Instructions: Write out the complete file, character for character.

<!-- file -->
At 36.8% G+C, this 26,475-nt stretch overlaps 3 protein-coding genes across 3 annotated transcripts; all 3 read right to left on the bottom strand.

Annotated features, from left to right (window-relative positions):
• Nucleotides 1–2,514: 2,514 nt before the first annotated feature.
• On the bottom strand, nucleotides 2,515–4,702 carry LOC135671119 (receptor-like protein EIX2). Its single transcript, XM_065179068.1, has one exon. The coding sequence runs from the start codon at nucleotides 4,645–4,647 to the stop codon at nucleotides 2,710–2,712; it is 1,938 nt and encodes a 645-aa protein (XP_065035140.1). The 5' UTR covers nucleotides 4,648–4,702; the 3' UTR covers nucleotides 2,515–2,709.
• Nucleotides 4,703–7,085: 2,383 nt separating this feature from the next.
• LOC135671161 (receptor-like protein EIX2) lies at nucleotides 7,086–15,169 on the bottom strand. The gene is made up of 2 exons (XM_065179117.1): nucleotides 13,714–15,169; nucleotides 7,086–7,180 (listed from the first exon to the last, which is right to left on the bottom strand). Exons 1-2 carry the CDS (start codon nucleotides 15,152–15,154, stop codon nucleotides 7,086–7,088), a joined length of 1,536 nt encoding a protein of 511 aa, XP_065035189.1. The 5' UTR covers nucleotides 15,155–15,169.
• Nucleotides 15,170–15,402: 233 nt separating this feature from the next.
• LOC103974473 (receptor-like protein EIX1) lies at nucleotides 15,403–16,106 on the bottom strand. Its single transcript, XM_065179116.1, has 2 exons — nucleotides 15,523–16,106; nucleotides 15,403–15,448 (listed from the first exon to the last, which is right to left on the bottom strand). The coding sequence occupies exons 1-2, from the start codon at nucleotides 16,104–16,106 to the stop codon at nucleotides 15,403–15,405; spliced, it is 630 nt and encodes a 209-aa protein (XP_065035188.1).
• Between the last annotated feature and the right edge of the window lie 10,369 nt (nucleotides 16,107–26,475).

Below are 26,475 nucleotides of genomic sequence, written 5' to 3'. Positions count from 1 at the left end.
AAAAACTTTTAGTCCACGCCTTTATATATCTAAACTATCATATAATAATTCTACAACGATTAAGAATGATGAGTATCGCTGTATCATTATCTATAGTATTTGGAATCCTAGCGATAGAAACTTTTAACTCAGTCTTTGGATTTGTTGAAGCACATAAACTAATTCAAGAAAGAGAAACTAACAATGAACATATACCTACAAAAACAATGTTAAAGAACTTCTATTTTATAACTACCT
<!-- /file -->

At 36.8% G+C, this 26,475-nt stretch overlaps 3 protein-coding genes across 3 annotated transcripts; all 3 read right to left on the bottom strand.

Annotated features, from left to right (window-relative positions):
• Nucleotides 1–2,514: 2,514 nt before the first annotated feature.
• On the bottom strand, nucleotides 2,515–4,702 carry LOC135671119 (receptor-like protein EIX2). Its single transcript, XM_065179068.1, has one exon. The coding sequence runs from the start codon at nucleotides 4,645–4,647 to the stop codon at nucleotides 2,710–2,712; it is 1,938 nt and encodes a 645-aa protein (XP_065035140.1). The 5' UTR covers nucleotides 4,648–4,702; the 3' UTR covers nucleotides 2,515–2,709.
• Nucleotides 4,703–7,085: 2,383 nt separating this feature from the next.
• LOC135671161 (receptor-like protein EIX2) lies at nucleotides 7,086–15,169 on the bottom strand. The gene is made up of 2 exons (XM_065179117.1): nucleotides 13,714–15,169; nucleotides 7,086–7,180 (listed from the first exon to the last, which is right to left on the bottom strand). Exons 1-2 carry the CDS (start codon nucleotides 15,152–15,154, stop codon nucleotides 7,086–7,088), a joined length of 1,536 nt encoding a protein of 511 aa, XP_065035189.1. The 5' UTR covers nucleotides 15,155–15,169.
• Nucleotides 15,170–15,402: 233 nt separating this feature from the next.
• LOC103974473 (receptor-like protein EIX1) lies at nucleotides 15,403–16,106 on the bottom strand. Its single transcript, XM_065179116.1, has 2 exons — nucleotides 15,523–16,106; nucleotides 15,403–15,448 (listed from the first exon to the last, which is right to left on the bottom strand). The coding sequence occupies exons 1-2, from the start codon at nucleotides 16,104–16,106 to the stop codon at nucleotides 15,403–15,405; spliced, it is 630 nt and encodes a 209-aa protein (XP_065035188.1).
• Between the last annotated feature and the right edge of the window lie 10,369 nt (nucleotides 16,107–26,475).

Below are 26,475 nucleotides of genomic sequence, written 5' to 3'. Positions count from 1 at the left end.
AAAAACTTTTAGTCCACGCCTTTATATATCTAAACTATCATATAATAATTCTACAACGATTAAGAATGATGAGTATCGCTGTATCATTATCTATAGTATTTGGAATCCTAGCGATAGAAACTTTTAACTCAGTCTTTGGATTTGTTGAAGCACATAAACTAATTCAAGAAAGAGAAACTAACAATGAACATATACCTACAAAAACAATGTTAAAGAACTTCTATTTTATAACTACCT